I talk a fair amount about what I don’t believe, which causes people to ask what I do believe.
Here’s an attempt at a short version.
I don’t think we know everything about reality; far from it.
I think our universe is likely to be material and mechanistic, meaning things exist and interact based on physical rules.
I doubt our universe allows for the supernatural as most people on this planet imagine it, e.g., religions.
At the grand scale of the universe I am an agnostic, meaning I have no idea about the underlying nature of reality, what came before the big bang, or whether or not we’re living in a simulation.
But at the human scale, on Earth, in the year 2000 or so, I am an atheist. I make this distinction because I am denying specific claims made by others. They’re saying these gods exist, and that they have these rules, and I say Bollocks. That’s atheism, and I’m as sure of that as I am of most anything else.
But at the cosmic scale I have no such certainty. I am an open-minded curious person who is completely open to evidence. If you told me a bunch of Mormons were running our simulation and that they were actually Gods, and you could show me their planet, I’d believe you. In short, I have no idea about the underlying nature of reality. All I mean by atheism is that I don’t believe anyone else does either. Here’s my one-word summary of my type of atheism: “Nope.”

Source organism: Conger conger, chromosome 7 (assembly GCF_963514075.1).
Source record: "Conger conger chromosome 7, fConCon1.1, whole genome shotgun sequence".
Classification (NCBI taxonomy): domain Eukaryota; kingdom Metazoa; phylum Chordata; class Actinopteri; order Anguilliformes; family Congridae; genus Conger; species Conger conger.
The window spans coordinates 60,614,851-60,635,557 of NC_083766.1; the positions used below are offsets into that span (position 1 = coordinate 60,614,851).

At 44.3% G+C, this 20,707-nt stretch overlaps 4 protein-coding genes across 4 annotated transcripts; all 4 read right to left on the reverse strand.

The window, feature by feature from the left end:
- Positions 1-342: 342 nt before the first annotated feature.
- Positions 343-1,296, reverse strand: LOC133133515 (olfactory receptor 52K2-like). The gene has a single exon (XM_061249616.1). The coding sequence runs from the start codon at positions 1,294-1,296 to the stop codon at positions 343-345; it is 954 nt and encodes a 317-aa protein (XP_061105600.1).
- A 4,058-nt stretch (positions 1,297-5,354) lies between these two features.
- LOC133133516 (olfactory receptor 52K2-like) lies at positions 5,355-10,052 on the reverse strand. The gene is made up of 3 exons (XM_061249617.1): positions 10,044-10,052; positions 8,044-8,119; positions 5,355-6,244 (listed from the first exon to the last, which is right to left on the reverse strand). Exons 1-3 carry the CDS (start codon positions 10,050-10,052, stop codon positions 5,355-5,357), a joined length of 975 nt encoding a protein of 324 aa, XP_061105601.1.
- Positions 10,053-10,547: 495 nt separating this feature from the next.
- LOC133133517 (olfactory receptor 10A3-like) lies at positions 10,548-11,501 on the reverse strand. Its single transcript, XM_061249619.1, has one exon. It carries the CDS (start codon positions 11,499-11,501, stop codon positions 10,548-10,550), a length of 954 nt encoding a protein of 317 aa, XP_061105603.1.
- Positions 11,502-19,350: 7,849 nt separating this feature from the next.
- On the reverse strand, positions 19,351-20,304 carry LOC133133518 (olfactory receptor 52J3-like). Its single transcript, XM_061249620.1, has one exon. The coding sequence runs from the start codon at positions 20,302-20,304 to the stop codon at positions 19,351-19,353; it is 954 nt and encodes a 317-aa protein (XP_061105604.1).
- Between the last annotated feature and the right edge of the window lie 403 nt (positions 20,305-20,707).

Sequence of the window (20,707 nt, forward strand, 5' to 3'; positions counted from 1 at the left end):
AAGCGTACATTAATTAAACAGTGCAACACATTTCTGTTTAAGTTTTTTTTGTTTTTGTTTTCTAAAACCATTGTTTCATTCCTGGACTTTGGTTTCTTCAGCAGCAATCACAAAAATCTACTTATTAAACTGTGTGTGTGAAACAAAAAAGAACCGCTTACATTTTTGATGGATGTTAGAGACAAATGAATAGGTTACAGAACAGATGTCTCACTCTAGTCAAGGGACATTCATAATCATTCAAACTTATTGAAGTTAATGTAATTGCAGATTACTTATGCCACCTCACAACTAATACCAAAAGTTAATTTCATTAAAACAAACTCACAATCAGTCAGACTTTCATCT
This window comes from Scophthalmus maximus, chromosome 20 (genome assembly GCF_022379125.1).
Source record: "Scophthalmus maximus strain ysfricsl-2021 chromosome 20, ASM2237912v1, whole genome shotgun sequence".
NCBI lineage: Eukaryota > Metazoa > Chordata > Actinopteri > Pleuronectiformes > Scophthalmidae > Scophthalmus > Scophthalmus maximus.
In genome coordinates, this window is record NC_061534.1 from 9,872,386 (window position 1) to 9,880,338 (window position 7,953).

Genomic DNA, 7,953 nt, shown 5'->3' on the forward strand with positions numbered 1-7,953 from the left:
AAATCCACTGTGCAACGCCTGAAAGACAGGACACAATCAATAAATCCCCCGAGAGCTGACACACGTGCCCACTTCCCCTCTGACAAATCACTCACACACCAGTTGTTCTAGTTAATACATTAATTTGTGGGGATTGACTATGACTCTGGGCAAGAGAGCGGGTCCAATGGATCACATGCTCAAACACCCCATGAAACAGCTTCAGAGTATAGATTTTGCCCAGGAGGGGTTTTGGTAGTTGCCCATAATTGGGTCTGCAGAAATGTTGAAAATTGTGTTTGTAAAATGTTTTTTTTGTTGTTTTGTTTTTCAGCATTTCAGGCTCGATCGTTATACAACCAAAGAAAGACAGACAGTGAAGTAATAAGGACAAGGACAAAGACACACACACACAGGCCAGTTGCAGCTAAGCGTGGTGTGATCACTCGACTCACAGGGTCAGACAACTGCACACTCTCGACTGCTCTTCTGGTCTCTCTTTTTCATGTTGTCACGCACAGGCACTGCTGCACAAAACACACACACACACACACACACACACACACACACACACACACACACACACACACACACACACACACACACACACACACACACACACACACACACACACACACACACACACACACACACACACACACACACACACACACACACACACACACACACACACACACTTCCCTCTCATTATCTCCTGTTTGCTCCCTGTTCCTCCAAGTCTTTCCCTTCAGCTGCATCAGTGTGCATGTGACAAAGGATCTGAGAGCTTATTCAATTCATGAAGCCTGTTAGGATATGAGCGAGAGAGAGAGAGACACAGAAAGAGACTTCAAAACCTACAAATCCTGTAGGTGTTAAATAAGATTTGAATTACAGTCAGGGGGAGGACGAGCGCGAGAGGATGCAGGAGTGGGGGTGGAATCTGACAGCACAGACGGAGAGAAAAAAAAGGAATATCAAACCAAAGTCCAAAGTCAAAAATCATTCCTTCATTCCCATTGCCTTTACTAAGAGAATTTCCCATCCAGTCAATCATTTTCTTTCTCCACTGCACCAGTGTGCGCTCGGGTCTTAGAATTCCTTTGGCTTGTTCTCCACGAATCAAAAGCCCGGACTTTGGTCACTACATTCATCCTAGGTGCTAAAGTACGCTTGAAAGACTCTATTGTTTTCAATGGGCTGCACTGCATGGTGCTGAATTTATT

“Hey, this one god did this and wrote this book and says you can’t eat pork!” “Nope.” That’s the root of athiesm. It exists in the context of a claim. It does not stand alone
Nobody is an atheist of the god Babbbrookamagooga, who worships Tupperware. Why? Because nobody has claimed that god is real and tried to teach it in schools. Get rid of all of that nonsense and you get rid of the atheists at the same time.
There are around 100 billion stars in our galaxy, and around 2 trillion galaxies, so, yes, I do believe in life on other planets.
Furthermore, I believe in lots and lots of intelligent life on other planets. How much? Who knows.
I think humans are, in that sense, extremely non-special, or at least we would be if we could see the totality of other life that exists.
But there’s a duality here that will keep coming up: just because something is unspecial in its uniqueness doesn’t make it unspecial in its value. Value can be added to something by someone valuing it, or—to say that another way—by appreciating it.